[webkit-dev] EOT Support in WebKit

David Storey storey.david at gmail.com
Tue Oct 21 05:16:28 PDT 2008

On 18 Oct 2008, at 03:33, Maciej Stachowiak wrote:

> On Oct 17, 2008, at 3:02 PM, David Hyatt wrote:
>> On Oct 17, 2008, at 4:58 PM, Peter Kasting wrote:
>>> On Fri, Oct 17, 2008 at 2:52 PM, David Hyatt <hyatt at apple.com>  
>>> wrote:
>>> It's important to recognize that if you flip the EOT switch,  
>>> you're going to end up using EOT over TTF in many cases.  In fact  
>>> if IE *does* in end up skipping TTF files properly, the font you  
>>> get in Chrome would actually depend on the specification order in  
>>> the @font-face rule (you'd just end up randomly using EOT  
>>> sometimes and TTF other times).  You'd be the only vendor subject  
>>> to this issue by supporting both formats.
>>> Unless we can convince Microsoft to support TTF.  Or other vendors  
>>> end up supporting EOT.  Or we write some crazy parser hack that  
>>> prefers TTF over EOT when both are available (ugh).
>>> It's not clear to me whether "support EOT to make it easier to  
>>> gain marketshare in India and thus provide an alternative browser  
>>> where authors can deploy TTF" is a better long-term bet for the  
>>> success of TTF than "try to convince Microsoft to support TTF in  
>>> IE".
>> Microsoft will never support TTF in IE (for HTML at least).   
>> Apparently it's ok for Silverlight but not for HTML.
>> I think it's worth thinking about how to get Web site compatibility  
>> in India without supporting EOT.  See some of the discussion in the  
>> bug for ideas.
> Some of the proposals there sound really interesting.
> 1) Detect when known unusually-encoded EOT fonts are used, and  
> convert text in that font on-the-fly to Unicode. This has the  
> advantage that features like "find in page" and copy/paste will work  
> correctly; apparently they normally do not when the font is encoded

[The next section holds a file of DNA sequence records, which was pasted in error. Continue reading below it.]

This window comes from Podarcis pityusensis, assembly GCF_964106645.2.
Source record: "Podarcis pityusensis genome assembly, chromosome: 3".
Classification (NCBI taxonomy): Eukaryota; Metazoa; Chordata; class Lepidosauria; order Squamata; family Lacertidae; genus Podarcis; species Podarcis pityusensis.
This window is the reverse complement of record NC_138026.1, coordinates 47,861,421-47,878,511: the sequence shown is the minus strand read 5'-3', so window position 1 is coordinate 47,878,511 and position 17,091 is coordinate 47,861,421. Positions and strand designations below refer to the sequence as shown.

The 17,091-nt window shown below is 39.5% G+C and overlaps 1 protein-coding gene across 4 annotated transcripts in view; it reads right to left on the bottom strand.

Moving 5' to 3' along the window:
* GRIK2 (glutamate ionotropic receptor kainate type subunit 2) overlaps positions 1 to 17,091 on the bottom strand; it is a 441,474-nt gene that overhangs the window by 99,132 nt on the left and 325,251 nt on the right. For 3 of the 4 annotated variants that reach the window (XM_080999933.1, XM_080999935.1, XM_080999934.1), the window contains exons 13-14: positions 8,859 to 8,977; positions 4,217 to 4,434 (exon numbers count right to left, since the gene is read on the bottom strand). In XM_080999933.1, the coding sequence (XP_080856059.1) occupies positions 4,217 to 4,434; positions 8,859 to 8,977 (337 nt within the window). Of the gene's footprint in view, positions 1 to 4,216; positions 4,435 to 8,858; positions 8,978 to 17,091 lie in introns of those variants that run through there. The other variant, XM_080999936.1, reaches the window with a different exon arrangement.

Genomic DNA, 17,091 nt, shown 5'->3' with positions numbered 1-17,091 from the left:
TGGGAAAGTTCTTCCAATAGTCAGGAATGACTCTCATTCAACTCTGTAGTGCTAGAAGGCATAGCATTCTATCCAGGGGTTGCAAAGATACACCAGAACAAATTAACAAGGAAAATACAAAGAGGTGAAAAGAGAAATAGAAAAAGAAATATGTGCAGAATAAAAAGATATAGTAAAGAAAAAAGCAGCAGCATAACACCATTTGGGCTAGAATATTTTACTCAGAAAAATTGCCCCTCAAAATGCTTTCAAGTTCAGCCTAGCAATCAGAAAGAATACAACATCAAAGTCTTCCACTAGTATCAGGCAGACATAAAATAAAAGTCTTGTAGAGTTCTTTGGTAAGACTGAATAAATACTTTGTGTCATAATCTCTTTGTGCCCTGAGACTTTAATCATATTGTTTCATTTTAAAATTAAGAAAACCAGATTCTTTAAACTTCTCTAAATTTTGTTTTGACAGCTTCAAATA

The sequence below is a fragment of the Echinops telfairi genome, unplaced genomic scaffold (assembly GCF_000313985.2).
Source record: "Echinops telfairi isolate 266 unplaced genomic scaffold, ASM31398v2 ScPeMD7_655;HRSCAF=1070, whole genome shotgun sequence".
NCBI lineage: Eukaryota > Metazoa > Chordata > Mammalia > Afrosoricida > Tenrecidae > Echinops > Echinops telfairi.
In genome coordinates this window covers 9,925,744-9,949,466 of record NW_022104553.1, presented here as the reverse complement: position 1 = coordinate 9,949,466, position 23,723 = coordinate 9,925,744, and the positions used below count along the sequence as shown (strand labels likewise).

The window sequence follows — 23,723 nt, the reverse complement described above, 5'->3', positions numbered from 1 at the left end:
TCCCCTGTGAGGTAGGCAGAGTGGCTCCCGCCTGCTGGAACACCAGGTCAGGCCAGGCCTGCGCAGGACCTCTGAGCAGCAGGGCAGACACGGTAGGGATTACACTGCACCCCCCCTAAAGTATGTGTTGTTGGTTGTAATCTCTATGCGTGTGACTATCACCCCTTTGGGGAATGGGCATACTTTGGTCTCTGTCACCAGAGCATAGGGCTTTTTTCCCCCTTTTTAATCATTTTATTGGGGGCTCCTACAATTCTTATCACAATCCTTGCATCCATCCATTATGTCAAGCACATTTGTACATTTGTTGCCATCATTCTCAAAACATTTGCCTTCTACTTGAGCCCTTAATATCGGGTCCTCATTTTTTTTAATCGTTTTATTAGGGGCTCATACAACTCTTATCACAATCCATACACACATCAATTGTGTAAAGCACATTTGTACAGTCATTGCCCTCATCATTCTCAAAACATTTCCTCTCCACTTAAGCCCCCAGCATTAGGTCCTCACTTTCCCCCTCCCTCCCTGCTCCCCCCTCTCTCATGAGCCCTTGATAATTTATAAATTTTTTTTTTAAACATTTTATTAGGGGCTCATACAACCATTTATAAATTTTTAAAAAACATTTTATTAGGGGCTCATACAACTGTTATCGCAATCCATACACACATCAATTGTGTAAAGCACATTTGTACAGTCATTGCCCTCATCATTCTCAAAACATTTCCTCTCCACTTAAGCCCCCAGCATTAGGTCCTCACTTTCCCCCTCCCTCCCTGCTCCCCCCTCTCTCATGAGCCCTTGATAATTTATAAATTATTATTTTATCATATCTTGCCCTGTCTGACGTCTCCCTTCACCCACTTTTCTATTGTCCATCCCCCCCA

> in a way that doesn't match the server-stated text encoding.
> 2) Restrict EOT support to a hardcoded list of fonts and websites,  
> in the the cases where we know the compatibility issues are a  
> significant adoption barrier.
> I think either of these would be better than full-fledged EOT  
> support and I would tentatively say that #1 could lead to a better  
> overall user experience.

Just to add the Opera 2 cents into this, we have evangelism activities  
going on around compatibility.  We've known about the EOT issue in  
India for a long time now.  We have had and continue to have success  
in convincing Indian sites to move away from EOT to more open  
equivalents  like switching to UTF-8 encoded content.  IMHO hard work  
and good evangelism works out over bending over backwards supporting  

Couple of quote from our guys:

> This was a problem with a large number of Hindi websites when I  
> checked
> last year but it does not seem to be a problem today. I checked a
> directory of Hindi websites http://dir.hinkhoj.com/ and most of them  
> don't
> use EOT any longer. The only major news site using EOT on the list  
> right
> now is http://www.amarujala.com/today/default.asp
> But I've only checked Hindi websites not sure about other regional
> languages in India.


> Yes, Indian regional sites, especially news sites and religious  
> sites, do
> use EOT.
> I've contacted some of them, and a many of those have now recently
> changed and switched to UTF, but still a quite a few regional sites  
> remain
> which still use EOT.
> Just a quick example, amarujala.com, eenadu.net, iift.edu/hindisite/ ,

So, yes there is still work to be done, but it is clear that if there  
is benefit for the sites to change, i.e., only IE supports EOT and  
changing allows Opera/Safari/FF/Chrome to work, then they will change.  
I‘m very willing to discuss with the Safari and Chrome people on how  
we can work together to solve such issues in a optimal way, and pool  
our evangelism resources.

> Regards,
> Maciej
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> webkit-dev at lists.webkit.org
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